Christopher Hanewinckel-USA TODAY Sports

NFL Free Agency: What Can Cam Thomas Bring To The Pittsburgh Steelers?

Sep 9, 2013; San Diego, CA, USA; San Diego Chargers defensive tackle Cam Thomas (92) celebrates after an interception on the first play of the game during the first half against the Houston Texans at Qualcomm Stadium. Mandatory Credit: Christopher Hanewinckel-USA TODAY Sports

The Steelers have made their next big splash in NFL free agency, literally.

6-foot-4, 330-pound nose tackle Cam Thomas agreed to a two-year deal with the black and gold Friday.

What is the impact of this signing? Let’s examine.

First off, I’m sure many people may not know who Cam Thomas is.

Well, once upon a time Thomas was hailed as a prospect and was considered the third-best nose tackle in the 2010 draft behind the Arizona Cardinals’ Dan Williams and free agent Terrence Cody.

Thomas didn’t have a high production rate at North Carolina, although he did have great athletic ability and benefited from a good performance at the Senior Bowl, as well as a weak nose tackle draft class.

Thomas slipped in the draft from his second-round prediction, eventually being selected by the San Diego Chargers in the fifth round. After one year, he won the starting job having his most productive season with 20 combined tackles and four sacks. His next two years were similar, but he had no sacks. He also lost playing time to fellow defensive lineman Sean Lissemore.

With all that said, what does Thomas bring to the Steelers?

I’m going to make this clear, Thomas is not a starting nose tackle in the NFL. He lacks the ability to push the pocket coupled with a limited ability to rush the quarterback. Popular analytical football website Pro Football Focus ranked him as the seventh-worst interior defensive lineman in terms of rushing the QB.

While a nose tackle may not need to be a sack master, above all he still needs to collapse the pocket and also hold one or two linemen so the edge rushers can attack the quarterback. That is why nose tackle is so important in a 3-4 defense. Thomas at best is a rotation player that can play one or two downs and a limited number of snaps.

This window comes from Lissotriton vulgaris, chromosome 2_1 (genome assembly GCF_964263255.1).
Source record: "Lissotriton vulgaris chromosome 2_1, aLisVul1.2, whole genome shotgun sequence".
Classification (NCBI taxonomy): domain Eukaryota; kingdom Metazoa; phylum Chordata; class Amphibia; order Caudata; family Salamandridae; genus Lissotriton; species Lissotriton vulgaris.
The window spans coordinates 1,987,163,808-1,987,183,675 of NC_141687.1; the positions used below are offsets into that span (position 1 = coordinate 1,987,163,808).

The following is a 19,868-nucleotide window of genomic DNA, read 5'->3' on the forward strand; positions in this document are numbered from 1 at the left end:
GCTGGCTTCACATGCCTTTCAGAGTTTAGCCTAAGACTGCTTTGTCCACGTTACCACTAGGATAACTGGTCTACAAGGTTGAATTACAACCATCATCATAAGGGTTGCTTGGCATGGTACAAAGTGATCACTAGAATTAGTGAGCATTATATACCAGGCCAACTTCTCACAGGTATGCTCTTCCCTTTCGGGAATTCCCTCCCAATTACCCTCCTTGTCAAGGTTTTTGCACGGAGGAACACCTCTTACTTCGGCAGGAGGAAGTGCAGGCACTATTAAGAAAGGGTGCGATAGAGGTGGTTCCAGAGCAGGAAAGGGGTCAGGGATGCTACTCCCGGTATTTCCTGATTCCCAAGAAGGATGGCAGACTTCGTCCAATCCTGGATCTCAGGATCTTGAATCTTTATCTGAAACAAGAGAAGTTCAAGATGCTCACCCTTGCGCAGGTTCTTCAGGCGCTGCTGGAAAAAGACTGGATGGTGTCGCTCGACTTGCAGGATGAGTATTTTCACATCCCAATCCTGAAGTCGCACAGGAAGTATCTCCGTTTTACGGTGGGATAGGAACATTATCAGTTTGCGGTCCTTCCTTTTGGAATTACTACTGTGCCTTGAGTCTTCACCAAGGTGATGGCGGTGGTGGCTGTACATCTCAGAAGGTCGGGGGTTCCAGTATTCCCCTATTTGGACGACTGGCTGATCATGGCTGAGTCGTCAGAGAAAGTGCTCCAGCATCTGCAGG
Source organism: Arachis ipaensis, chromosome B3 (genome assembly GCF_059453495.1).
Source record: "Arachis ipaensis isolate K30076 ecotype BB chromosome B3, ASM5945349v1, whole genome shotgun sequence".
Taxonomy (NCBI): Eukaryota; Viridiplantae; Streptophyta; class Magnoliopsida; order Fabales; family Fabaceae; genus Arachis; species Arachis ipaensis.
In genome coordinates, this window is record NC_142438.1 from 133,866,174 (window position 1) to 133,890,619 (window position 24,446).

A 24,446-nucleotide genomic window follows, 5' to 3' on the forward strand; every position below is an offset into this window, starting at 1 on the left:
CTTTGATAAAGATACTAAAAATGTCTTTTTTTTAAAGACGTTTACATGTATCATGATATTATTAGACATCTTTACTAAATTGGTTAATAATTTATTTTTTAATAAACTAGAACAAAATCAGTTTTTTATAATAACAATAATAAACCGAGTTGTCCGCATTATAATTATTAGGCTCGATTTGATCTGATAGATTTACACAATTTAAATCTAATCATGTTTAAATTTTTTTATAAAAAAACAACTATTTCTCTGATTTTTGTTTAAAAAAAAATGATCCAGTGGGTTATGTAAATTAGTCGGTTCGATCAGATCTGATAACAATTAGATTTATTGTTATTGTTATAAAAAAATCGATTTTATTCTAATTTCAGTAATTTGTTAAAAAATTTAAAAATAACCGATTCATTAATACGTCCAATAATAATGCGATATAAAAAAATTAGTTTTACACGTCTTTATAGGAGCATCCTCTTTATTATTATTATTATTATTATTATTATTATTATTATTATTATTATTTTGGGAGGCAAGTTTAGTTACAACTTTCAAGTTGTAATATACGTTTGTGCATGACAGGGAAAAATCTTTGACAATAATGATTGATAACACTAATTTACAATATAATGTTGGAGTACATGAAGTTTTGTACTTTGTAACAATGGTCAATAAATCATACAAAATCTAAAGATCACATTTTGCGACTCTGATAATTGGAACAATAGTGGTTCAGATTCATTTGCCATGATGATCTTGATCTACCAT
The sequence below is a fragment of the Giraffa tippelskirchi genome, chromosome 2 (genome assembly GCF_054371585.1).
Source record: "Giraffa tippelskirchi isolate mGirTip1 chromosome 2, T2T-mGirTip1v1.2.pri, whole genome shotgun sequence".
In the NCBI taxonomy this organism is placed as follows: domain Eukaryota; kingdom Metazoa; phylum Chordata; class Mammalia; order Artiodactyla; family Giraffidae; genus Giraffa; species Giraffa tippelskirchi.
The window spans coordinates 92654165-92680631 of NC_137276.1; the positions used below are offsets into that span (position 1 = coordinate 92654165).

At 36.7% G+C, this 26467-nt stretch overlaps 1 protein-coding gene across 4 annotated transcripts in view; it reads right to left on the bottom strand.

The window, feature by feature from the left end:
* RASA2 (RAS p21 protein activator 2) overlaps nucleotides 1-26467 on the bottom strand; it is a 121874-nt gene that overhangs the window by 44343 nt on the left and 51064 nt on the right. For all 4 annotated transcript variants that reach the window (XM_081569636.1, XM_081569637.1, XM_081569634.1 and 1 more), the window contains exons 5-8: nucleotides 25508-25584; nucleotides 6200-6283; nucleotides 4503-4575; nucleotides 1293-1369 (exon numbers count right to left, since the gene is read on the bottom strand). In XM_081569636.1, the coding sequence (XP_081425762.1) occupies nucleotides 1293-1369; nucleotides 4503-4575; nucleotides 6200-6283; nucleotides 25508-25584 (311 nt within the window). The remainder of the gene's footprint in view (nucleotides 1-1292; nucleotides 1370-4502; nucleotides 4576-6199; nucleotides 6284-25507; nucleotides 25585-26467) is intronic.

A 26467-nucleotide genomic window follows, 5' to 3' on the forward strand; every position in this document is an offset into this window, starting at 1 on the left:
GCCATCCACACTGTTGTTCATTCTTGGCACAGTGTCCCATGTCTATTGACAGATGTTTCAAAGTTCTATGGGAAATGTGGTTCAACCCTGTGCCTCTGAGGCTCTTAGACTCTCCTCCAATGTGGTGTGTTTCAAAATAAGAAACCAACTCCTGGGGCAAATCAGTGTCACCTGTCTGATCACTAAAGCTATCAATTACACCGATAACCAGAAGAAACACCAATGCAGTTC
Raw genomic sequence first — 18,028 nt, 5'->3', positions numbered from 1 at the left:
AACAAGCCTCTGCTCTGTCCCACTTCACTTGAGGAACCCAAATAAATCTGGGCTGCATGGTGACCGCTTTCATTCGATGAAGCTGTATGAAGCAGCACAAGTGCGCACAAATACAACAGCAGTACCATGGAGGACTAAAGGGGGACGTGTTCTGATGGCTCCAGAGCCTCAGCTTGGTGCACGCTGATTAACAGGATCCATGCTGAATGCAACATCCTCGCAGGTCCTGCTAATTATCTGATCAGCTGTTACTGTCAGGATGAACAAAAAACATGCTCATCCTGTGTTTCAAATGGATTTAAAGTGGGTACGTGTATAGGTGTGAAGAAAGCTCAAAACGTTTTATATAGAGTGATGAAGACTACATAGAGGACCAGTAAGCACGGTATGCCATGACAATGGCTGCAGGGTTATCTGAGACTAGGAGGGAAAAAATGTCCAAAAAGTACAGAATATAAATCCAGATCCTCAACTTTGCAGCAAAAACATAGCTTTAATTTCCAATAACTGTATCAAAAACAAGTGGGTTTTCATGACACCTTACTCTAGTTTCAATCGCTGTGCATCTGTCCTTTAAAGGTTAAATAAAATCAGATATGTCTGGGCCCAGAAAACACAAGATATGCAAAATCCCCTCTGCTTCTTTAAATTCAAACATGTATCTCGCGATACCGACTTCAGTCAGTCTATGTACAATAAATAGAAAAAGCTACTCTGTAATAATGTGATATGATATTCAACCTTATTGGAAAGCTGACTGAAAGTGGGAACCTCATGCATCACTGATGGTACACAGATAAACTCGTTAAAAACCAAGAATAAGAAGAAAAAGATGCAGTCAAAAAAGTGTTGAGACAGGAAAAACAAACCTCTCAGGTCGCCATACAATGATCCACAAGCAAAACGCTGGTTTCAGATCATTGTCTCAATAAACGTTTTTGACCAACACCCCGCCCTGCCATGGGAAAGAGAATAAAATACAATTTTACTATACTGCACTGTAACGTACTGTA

Despite this, it doesn’t mean he can’t be productive for the Steelers. Thomas is a big body who if not overused can be incredibly productive. With Week 1 being the anomaly, his best games of the 2013 NFL season were when he didn’t start. Furthermore, he’s an upgrade from Hebron Fanguopo as a backup and provides good depth for the Steelers if former Bills defensive end Alex Carrington doesn’t sign with Pittsburgh.

This signing does more for future moves, as this signifies a possible shift of former nose tackle Steve McLendon to defensive end, his natural position. However, this does not mean that McLendon is completely done with nose tackle. McLendon will be a sort of hybrid defensive lineman during his transition who will still play some downs at nose tackle, but more at defensive end.

With the latest transactions and draft news from the Steelers I have an idea about what Colbert and Tomlin are planning behind the scenes that I will reveal in a future post.

As for Thomas, I hope the Steelers don’t believe Thomas is the replacement for Casey Hampton because he just isn’t. He is a good rotational defensive lineman that in small spurts is highly productive. When he plays many downs his impact decreases heavily.

Overall, I like the signing as long as the Steelers don’t overuse him. If that’s the case and he gets over 20 snaps a game, this is going to be another mediocre season. Frankly, I don’t know about you, but I can’t tolerate another 8-8 record.

Was signing Cam Thomas a good move?

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Tags: Cam Thomas NFL Free Agency Pittsburgh Steelers Steve McClendon

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